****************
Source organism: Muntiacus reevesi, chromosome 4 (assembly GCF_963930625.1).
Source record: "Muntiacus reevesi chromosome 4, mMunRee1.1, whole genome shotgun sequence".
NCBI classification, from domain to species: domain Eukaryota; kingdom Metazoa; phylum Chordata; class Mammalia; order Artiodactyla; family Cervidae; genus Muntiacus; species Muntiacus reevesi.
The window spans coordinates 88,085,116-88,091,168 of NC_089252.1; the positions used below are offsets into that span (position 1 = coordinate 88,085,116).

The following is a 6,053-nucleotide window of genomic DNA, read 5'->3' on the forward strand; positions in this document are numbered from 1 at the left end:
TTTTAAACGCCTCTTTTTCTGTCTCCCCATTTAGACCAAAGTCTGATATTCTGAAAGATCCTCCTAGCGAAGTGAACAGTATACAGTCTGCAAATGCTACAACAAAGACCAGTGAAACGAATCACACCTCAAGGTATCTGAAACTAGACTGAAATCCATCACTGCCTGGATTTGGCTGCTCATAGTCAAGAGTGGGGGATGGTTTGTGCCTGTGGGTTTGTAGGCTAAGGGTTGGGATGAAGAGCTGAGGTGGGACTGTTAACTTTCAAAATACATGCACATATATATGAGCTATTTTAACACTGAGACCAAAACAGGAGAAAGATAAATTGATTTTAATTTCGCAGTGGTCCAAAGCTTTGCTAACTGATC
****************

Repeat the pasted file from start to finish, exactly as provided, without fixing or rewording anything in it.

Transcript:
Source organism: Muntiacus reevesi, chromosome 4 (assembly GCF_963930625.1).
Source record: "Muntiacus reevesi chromosome 4, mMunRee1.1, whole genome shotgun sequence".
NCBI classification, from domain to species: domain Eukaryota; kingdom Metazoa; phylum Chordata; class Mammalia; order Artiodactyla; family Cervidae; genus Muntiacus; species Muntiacus reevesi.
The window spans coordinates 88,085,116-88,091,168 of NC_089252.1; the positions used below are offsets into that span (position 1 = coordinate 88,085,116).

The following is a 6,053-nucleotide window of genomic DNA, read 5'->3' on the forward strand; positions in this document are numbered from 1 at the left end:
TTTTAAACGCCTCTTTTTCTGTCTCCCCATTTAGACCAAAGTCTGATATTCTGAAAGATCCTCCTAGCGAAGTGAACAGTATACAGTCTGCAAATGCTACAACAAAGACCAGTGAAACGAATCACACCTCAAGGTATCTGAAACTAGACTGAAATCCATCACTGCCTGGATTTGGCTGCTCATAGTCAAGAGTGGGGGATGGTTTGTGCCTGTGGGTTTGTAGGCTAAGGGTTGGGATGAAGAGCTGAGGTGGGACTGTTAACTTTCAAAATACATGCACATATATATGAGCTATTTTAACACTGAGACCAAAACAGGAGAAAGATAAATTGATTTTAATTTCGCAGTGGTCCAAAGCTTTGCTAACTGATC